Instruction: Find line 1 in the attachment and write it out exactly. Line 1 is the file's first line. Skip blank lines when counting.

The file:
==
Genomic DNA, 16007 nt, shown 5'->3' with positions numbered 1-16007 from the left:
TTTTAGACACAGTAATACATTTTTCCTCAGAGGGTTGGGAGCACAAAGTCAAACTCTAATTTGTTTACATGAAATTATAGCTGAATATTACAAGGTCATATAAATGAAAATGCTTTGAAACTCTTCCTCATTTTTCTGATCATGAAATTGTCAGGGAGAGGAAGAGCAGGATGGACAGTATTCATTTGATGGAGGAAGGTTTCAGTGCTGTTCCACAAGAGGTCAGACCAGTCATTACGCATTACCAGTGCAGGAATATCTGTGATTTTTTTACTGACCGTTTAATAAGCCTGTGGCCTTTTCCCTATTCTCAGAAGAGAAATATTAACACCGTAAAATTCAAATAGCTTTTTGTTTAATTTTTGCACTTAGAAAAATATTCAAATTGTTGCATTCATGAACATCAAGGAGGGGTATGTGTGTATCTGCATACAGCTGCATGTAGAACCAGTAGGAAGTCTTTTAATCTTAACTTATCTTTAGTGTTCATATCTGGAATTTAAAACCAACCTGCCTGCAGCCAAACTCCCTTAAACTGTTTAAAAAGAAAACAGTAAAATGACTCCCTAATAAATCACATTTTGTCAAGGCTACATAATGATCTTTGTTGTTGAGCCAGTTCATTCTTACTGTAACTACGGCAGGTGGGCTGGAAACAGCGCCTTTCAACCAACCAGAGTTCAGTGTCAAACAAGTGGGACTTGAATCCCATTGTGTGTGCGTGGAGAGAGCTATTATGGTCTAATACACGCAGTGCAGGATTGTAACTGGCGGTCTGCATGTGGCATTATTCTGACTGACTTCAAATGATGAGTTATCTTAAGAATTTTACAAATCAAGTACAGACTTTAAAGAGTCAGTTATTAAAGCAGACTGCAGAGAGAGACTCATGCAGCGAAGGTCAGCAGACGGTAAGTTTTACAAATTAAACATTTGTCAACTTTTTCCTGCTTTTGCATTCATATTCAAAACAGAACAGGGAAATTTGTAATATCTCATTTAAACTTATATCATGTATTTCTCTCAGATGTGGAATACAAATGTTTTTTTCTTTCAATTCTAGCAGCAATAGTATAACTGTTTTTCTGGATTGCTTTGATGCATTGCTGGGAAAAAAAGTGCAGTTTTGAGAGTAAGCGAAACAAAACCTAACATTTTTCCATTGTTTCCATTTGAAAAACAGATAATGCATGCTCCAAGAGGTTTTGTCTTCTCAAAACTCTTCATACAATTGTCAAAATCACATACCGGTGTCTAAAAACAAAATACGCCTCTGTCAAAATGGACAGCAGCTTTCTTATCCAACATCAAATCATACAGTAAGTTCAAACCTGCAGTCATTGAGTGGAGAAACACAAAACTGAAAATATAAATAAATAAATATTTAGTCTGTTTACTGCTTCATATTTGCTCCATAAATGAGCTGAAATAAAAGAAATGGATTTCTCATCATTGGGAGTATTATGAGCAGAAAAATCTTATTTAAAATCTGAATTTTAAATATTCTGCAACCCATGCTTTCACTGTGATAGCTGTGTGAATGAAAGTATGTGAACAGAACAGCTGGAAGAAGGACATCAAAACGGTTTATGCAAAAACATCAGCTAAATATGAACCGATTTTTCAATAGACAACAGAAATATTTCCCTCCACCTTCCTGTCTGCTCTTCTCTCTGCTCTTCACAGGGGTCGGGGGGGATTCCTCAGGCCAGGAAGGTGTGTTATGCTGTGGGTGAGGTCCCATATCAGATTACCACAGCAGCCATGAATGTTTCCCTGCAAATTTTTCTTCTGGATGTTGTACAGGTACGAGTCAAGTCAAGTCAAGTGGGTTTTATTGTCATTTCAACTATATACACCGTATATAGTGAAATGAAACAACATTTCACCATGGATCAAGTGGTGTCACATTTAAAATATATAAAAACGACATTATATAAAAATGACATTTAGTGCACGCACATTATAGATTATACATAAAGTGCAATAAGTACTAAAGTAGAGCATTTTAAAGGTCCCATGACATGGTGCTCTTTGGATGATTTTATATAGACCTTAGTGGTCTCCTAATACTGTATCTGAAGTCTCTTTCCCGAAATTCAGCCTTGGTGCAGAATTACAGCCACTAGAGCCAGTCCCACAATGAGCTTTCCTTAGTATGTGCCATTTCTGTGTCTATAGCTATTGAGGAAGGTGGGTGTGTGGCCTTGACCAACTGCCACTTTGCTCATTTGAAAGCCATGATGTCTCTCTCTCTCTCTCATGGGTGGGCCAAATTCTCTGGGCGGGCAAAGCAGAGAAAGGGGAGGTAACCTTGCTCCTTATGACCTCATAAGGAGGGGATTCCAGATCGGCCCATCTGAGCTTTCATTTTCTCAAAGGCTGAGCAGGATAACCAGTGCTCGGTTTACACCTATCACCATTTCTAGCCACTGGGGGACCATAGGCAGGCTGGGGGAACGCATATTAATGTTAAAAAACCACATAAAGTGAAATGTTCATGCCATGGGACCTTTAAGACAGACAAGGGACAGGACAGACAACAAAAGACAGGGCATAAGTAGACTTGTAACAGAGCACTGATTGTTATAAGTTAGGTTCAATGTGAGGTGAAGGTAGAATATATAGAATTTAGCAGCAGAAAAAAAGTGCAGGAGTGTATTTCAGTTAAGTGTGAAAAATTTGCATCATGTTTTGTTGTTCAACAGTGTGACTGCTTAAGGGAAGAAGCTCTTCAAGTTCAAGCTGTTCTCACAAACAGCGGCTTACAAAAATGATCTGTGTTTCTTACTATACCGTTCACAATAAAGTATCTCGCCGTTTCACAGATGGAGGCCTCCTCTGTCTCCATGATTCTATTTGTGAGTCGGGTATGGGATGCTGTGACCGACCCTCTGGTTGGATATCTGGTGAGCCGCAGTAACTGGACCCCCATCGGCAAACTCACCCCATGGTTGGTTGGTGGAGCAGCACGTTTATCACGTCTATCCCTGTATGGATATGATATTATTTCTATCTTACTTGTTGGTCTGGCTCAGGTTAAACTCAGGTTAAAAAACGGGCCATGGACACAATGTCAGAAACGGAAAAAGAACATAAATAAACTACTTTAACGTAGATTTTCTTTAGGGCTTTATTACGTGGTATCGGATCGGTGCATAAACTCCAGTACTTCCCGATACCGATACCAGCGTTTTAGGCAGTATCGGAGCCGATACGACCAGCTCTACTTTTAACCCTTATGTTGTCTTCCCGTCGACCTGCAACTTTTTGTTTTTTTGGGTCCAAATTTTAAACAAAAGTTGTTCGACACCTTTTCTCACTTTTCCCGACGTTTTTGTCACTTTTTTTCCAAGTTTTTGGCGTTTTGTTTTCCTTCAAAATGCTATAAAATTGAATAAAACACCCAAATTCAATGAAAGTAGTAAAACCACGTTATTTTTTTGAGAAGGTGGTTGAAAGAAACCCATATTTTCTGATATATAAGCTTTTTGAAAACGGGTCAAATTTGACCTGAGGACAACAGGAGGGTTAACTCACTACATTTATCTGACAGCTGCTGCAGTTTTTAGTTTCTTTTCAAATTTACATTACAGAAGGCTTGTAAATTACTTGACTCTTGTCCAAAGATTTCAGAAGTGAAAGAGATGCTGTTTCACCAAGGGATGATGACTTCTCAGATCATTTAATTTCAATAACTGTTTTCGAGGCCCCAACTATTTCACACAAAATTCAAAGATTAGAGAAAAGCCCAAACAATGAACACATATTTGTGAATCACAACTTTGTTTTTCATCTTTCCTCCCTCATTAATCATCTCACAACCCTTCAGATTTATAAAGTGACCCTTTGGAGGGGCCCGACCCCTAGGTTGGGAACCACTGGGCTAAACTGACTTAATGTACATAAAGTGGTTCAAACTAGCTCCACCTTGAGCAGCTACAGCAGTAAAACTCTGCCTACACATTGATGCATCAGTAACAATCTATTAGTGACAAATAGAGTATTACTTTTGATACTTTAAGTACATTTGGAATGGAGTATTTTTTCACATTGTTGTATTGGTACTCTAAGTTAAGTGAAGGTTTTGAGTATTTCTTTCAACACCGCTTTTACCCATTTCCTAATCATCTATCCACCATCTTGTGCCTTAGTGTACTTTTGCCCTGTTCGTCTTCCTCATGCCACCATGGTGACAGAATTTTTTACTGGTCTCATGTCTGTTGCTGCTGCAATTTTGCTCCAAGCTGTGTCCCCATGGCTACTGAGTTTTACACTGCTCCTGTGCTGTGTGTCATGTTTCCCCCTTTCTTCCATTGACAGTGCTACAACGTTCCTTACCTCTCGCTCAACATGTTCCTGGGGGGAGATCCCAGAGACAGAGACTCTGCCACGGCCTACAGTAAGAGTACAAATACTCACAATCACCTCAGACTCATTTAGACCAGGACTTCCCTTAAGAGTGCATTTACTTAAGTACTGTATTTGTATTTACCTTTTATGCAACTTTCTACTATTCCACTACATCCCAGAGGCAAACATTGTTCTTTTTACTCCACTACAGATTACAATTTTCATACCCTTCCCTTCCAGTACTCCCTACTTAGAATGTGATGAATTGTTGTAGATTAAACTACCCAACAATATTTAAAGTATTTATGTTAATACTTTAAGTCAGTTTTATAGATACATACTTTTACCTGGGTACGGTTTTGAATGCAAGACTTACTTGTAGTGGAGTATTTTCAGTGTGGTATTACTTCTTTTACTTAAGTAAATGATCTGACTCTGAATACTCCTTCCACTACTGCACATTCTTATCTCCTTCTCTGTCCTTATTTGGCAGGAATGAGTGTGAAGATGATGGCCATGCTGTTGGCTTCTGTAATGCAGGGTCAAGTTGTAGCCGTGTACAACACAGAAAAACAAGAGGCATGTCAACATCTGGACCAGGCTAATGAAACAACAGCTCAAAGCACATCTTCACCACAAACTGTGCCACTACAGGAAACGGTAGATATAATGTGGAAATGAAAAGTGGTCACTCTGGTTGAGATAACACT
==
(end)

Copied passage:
Genomic DNA, 16007 nt, shown 5'->3' with positions numbered 1-16007 from the left: